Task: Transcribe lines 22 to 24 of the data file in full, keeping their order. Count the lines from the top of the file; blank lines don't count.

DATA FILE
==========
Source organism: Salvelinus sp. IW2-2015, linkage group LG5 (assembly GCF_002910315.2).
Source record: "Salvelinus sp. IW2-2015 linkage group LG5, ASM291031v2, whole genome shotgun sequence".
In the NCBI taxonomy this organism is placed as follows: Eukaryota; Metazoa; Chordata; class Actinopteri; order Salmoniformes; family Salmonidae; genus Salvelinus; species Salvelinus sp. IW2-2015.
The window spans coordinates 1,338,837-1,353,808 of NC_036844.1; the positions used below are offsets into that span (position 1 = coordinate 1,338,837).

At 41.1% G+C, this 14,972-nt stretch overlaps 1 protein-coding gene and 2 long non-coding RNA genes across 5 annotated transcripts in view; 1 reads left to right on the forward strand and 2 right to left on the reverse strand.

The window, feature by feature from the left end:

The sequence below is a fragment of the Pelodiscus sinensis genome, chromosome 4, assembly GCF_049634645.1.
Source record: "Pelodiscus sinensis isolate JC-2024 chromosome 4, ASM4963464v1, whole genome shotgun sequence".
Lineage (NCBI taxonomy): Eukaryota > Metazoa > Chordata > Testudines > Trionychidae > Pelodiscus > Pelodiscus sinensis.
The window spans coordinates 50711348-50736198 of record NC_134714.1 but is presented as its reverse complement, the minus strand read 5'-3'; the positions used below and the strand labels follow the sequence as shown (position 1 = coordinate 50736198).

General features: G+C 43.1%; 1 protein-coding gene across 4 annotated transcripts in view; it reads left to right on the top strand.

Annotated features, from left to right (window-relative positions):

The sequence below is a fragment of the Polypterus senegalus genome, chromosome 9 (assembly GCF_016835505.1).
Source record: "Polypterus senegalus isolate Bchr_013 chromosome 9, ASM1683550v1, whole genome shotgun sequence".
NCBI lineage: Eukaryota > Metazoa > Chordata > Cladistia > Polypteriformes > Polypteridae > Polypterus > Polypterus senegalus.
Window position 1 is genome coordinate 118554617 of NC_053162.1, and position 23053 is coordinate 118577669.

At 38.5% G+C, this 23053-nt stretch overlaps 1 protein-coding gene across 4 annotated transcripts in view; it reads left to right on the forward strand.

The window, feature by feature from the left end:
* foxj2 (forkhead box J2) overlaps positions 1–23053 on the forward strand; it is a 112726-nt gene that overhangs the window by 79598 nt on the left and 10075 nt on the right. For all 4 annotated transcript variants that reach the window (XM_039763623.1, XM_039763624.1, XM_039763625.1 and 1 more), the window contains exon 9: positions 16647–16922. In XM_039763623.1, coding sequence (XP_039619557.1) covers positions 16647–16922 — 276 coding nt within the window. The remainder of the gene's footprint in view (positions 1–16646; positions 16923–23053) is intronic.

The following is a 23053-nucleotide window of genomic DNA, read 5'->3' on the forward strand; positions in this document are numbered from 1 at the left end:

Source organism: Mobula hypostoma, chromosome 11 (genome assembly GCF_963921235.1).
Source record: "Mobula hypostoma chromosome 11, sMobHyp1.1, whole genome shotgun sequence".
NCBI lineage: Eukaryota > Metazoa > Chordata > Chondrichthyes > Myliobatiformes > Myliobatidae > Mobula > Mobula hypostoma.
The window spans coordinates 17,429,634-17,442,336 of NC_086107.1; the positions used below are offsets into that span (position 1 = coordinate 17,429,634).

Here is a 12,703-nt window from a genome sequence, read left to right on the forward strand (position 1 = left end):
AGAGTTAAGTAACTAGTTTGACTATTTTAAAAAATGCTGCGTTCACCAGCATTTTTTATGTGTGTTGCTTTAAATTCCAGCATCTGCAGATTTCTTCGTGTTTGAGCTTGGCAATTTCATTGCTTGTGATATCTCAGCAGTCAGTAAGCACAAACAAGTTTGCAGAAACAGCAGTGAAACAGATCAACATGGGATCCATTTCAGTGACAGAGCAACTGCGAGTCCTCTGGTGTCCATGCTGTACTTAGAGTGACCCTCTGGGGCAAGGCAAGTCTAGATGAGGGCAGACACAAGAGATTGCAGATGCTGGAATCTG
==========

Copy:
Source record: "Mobula hypostoma chromosome 11, sMobHyp1.1, whole genome shotgun sequence".
NCBI lineage: Eukaryota > Metazoa > Chordata > Chondrichthyes > Myliobatiformes > Myliobatidae > Mobula > Mobula hypostoma.
The window spans coordinates 17,429,634-17,442,336 of NC_086107.1; the positions used below are offsets into that span (position 1 = coordinate 17,429,634).